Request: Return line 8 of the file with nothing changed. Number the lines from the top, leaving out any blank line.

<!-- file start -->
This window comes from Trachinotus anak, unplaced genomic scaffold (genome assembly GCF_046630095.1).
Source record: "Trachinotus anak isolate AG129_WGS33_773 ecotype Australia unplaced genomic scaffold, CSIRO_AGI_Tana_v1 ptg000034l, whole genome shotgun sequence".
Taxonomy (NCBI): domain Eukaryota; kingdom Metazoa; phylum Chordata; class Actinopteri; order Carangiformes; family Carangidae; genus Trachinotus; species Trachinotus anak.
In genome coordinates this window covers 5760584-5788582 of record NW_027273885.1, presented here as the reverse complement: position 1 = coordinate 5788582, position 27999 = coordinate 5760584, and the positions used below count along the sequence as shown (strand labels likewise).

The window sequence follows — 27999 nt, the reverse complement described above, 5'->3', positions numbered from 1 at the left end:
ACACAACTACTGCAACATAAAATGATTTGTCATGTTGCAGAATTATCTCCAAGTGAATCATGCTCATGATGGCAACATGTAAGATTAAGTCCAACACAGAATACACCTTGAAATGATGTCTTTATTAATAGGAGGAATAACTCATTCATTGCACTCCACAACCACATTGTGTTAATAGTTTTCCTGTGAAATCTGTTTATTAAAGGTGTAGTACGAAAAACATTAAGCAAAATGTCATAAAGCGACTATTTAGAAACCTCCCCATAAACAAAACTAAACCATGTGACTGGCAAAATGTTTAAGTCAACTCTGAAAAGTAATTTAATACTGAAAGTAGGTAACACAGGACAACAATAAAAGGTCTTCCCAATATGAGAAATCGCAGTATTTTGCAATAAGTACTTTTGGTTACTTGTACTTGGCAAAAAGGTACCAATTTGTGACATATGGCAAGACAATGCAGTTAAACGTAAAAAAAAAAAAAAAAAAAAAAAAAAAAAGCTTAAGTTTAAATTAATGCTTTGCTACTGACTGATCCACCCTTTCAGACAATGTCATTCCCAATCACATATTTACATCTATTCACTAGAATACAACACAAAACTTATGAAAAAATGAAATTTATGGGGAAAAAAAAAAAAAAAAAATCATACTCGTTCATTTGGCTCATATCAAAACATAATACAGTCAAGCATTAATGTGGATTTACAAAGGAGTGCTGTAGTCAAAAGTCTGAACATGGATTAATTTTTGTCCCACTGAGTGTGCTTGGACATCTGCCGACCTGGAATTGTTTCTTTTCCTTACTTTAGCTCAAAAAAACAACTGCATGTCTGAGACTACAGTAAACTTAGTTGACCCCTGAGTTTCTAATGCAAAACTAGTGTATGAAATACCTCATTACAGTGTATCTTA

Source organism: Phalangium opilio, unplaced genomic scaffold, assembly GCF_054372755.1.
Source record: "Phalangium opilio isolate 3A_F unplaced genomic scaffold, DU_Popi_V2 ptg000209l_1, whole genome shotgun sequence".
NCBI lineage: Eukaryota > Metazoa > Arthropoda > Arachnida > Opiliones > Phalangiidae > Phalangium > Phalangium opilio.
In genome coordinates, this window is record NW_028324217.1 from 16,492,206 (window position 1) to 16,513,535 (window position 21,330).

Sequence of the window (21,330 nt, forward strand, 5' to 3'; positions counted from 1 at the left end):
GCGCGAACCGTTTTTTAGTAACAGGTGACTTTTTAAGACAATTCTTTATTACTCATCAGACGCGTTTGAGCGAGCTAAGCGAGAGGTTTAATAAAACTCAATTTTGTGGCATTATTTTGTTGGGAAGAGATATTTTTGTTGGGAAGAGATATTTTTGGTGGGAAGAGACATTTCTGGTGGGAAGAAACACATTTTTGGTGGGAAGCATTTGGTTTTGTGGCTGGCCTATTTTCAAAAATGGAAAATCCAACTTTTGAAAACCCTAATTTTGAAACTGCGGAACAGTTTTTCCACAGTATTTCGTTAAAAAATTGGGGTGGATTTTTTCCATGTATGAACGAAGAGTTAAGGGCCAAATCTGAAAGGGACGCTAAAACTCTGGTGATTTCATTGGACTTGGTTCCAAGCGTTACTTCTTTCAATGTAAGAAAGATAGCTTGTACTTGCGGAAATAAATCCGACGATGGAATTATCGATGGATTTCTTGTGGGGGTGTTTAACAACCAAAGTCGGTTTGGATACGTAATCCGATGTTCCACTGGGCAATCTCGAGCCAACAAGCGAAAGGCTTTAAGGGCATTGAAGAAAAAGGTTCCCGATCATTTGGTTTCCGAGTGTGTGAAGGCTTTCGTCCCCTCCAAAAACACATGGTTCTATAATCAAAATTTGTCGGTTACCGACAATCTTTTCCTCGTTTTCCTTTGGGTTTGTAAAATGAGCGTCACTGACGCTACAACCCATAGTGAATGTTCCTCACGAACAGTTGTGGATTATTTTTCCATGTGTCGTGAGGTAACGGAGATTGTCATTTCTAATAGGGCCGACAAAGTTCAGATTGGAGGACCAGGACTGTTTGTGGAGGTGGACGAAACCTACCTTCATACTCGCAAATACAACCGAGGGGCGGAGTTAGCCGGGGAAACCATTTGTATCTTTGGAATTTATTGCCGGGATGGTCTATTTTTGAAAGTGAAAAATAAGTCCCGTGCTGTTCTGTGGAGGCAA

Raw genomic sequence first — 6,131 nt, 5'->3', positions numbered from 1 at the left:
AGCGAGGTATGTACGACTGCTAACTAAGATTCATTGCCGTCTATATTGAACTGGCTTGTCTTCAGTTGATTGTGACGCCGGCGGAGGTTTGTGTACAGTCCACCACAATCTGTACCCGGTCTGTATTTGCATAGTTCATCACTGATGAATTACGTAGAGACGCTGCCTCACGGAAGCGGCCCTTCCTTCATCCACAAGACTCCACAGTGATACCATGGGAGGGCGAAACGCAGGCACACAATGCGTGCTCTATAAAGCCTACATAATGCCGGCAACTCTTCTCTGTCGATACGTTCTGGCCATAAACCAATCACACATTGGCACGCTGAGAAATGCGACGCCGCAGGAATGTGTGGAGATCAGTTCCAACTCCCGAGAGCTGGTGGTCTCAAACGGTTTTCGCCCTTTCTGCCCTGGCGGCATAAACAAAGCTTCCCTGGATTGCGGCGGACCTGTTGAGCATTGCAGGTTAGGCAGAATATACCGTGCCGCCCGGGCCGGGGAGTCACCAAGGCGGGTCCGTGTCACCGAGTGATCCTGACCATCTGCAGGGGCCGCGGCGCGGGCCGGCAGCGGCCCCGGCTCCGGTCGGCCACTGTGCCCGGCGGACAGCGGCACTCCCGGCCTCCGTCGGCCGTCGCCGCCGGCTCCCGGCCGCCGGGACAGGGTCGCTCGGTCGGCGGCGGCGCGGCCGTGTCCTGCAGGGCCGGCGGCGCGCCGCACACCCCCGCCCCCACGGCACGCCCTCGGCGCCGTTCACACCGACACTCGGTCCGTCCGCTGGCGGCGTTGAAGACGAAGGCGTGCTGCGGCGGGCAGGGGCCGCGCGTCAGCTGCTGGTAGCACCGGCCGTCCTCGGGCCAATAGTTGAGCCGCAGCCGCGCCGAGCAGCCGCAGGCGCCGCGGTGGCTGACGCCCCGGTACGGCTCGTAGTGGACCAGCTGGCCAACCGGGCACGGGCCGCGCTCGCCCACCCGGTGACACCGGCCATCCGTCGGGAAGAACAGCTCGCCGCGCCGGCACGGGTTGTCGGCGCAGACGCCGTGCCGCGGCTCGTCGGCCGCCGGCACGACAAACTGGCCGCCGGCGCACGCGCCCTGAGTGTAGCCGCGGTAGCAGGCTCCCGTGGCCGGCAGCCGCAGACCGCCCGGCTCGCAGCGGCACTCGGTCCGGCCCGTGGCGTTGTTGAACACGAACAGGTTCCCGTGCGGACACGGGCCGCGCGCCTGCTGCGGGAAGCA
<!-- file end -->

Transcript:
Source record: "Phalangium opilio isolate 3A_F unplaced genomic scaffold, DU_Popi_V2 ptg000209l_1, whole genome shotgun sequence".